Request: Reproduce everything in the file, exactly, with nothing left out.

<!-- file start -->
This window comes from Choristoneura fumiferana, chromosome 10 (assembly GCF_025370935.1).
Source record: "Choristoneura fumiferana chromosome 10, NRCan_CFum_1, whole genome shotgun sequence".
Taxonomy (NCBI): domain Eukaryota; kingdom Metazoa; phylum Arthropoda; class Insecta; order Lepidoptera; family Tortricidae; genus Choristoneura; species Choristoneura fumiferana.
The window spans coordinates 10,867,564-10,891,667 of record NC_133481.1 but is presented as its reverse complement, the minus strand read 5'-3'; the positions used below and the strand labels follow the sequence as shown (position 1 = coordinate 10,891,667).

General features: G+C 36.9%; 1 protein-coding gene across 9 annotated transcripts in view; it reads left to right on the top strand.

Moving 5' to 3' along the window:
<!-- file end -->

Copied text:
This window comes from Choristoneura fumiferana, chromosome 10 (assembly GCF_025370935.1).
Source record: "Choristoneura fumiferana chromosome 10, NRCan_CFum_1, whole genome shotgun sequence".
Taxonomy (NCBI): domain Eukaryota; kingdom Metazoa; phylum Arthropoda; class Insecta; order Lepidoptera; family Tortricidae; genus Choristoneura; species Choristoneura fumiferana.
The window spans coordinates 10,867,564-10,891,667 of record NC_133481.1 but is presented as its reverse complement, the minus strand read 5'-3'; the positions used below and the strand labels follow the sequence as shown (position 1 = coordinate 10,891,667).

General features: G+C 36.9%; 1 protein-coding gene across 9 annotated transcripts in view; it reads left to right on the top strand.

Moving 5' to 3' along the window: